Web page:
The Irritations of Modern Life: 35. Urban chic

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The Independent Culture
WALKING DOWN the street the other day, I did a double-take. Had the war spread to central London? A blonde babe wearing camouflage combat trousers and a fleece jacket was talking into her mobile phone, looking more Kosovo than Bond Street. A couple of Soho film producers in bright yellow Prada Gore-Tex jackets looked like they should be putting out a fire rather than enjoying a business lunch.

Urban utility wear, which started out as an anti-fashion statement reserved for the loved-up E generation, has come out of the trip-hop clubs and on to the catwalk. Cutting-edge fashion designers have gone Pac-a-Mac crazy. For its spring collection, Prada sent models down the catwalk in neoprene walking skirts and trekking boots, and those sometime purveyors of sophisticated style, Louis Vuitton and Ralph Lauren, have gone cagoule mad. Instead of smart jackets and lacy cardigans, it's Millets meets army surplus store.

Otherwise sensible girls with perfect hair and make-up swan around the Met Bar, China White's and other trendy watering holes in sleeveless Puffa jackets and shapeless track pants looking as if they're about to attend a militant feminist meeting rather than giggle and drink champagne.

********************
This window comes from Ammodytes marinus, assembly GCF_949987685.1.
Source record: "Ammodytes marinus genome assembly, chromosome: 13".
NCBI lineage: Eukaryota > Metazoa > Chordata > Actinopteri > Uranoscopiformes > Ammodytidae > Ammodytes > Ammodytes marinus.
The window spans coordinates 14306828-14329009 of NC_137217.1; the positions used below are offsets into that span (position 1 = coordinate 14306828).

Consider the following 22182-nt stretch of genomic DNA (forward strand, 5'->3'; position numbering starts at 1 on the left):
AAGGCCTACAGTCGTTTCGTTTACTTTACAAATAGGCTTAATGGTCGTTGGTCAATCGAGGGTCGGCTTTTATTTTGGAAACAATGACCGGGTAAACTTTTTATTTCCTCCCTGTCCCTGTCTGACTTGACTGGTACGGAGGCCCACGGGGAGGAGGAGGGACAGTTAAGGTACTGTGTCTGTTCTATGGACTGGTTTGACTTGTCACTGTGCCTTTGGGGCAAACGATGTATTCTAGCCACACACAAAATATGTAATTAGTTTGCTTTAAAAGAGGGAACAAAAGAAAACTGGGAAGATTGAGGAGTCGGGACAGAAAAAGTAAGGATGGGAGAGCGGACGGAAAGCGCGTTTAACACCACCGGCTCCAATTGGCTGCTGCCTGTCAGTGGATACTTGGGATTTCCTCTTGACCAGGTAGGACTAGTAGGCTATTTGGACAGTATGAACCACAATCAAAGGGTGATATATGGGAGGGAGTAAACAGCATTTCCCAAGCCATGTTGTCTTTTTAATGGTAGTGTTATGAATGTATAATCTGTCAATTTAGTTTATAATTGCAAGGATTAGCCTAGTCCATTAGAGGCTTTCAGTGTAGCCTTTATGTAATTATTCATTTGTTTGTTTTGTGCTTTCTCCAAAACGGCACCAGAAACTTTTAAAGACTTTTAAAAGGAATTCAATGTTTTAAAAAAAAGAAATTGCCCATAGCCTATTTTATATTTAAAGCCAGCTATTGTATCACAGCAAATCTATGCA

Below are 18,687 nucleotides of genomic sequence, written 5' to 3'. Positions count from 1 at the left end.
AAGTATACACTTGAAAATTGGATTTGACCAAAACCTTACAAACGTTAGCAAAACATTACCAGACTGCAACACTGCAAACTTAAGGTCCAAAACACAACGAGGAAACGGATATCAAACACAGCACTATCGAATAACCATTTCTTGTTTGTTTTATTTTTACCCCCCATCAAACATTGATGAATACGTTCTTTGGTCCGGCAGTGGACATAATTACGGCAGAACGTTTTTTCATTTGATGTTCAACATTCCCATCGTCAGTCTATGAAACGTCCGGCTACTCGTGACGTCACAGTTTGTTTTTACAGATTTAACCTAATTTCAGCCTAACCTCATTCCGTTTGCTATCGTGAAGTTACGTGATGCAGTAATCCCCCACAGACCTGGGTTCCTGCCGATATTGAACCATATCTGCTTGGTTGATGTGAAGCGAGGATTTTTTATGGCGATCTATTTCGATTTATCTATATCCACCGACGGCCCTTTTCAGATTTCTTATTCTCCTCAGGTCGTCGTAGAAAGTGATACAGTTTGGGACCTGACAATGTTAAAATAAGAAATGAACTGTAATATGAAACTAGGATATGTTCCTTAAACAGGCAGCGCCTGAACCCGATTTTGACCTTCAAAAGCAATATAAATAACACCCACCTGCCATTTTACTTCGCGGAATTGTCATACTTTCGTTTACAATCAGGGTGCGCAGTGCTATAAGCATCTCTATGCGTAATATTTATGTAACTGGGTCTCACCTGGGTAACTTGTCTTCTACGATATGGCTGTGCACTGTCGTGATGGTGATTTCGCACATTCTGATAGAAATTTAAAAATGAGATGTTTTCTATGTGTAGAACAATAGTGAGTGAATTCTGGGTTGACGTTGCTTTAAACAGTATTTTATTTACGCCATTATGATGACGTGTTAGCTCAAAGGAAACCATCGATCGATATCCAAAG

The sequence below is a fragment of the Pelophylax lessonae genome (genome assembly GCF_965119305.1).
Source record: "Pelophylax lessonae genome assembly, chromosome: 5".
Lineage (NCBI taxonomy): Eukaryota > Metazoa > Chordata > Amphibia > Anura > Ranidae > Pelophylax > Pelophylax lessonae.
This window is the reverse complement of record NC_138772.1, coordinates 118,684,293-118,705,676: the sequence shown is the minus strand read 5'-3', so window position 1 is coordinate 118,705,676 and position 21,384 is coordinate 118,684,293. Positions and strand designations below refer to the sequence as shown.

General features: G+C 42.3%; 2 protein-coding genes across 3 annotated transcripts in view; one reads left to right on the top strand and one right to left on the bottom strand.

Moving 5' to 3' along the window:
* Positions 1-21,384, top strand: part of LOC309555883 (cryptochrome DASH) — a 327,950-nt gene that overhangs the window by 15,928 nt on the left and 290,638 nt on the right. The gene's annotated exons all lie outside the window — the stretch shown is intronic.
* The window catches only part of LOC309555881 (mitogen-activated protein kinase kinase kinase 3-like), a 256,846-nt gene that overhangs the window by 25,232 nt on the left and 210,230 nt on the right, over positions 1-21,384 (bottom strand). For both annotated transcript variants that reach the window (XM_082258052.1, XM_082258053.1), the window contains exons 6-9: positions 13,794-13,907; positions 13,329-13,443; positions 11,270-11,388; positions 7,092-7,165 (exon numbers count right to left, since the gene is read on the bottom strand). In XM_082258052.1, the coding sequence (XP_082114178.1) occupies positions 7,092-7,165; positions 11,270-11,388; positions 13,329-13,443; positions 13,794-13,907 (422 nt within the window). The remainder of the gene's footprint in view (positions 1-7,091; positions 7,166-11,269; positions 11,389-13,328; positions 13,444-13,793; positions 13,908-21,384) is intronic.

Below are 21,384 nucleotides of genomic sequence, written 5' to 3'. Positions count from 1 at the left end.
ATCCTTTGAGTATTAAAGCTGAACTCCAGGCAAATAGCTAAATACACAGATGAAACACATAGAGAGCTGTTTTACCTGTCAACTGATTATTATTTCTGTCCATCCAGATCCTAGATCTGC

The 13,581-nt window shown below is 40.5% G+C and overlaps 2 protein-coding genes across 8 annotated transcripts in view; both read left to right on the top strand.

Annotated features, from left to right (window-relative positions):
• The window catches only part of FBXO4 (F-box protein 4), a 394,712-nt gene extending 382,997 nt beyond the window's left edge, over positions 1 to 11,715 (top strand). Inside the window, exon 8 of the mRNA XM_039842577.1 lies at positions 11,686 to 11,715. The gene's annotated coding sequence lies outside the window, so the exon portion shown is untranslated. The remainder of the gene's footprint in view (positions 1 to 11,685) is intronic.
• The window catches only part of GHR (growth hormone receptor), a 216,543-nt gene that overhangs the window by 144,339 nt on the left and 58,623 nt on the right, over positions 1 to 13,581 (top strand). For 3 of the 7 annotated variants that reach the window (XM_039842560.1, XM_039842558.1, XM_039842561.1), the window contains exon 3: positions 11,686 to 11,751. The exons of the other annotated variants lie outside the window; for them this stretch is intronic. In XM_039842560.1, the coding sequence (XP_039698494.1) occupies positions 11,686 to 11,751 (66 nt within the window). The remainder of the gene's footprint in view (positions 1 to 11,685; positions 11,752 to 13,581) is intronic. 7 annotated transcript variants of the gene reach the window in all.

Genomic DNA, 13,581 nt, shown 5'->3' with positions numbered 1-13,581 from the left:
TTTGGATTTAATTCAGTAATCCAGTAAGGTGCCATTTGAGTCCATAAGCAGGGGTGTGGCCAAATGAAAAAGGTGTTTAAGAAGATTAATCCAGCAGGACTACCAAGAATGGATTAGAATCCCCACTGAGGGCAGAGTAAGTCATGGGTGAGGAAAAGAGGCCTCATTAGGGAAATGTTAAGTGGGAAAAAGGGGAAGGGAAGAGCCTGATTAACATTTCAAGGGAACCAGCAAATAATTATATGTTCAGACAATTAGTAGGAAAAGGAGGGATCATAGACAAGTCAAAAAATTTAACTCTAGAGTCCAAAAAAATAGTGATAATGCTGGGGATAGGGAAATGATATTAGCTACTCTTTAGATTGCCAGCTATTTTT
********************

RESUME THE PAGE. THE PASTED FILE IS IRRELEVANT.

What's happened to good old sex-on-legs clothing? Oh, you remember: plunging necklines and stockings from Agent Provocateur begging to be torn off in a frenzy of sexual desire? Am I the only Nineties chick without anything with storm flaps or a goose-down lining?

Of course, my hip sisters will say, I am missing the point. Nike walking boots and North Face Puffa jackets are not about denying one's sexuality, they say: it expresses the post-feminist nonchalant attitude to dressing. The modern urban chick is relaxed about her sexuality; she doesn't need to display her wares in an overtly sexual manner. Why teeter on stilettos when you can slouch in a pair of Birkenstocks?

Clothing to me means sexual power. On the Continent, no self-respecting woman would be seen without her figure-enhancing tailleur or four-inch heels. To her, part of being a woman is about dressing up and creating glamour.

Of course, unisex dressing is nothing new; women have been adopting male clothing since the Twenties when Coco Chanel encouraged women to wear loose-fitting trousers. But these were feminine and fluid, and flattered the female form. Similarly, the militant feminists of the Seventies swanned around with a copy of The Female Eunuch, dressed in mannish suits with wide-lapelled shirts and waistcoats (remember Charlie's Angels?). The aim was to reconstruct male clothing to show the female form to advantage.

I am not advocating a return to the prim and proper Fifties, when a woman's only assets were her petite waistline and cordon bleu cooking skills. But Girl Power is not just about the choice to wear what you want, but to be, you know, a girl.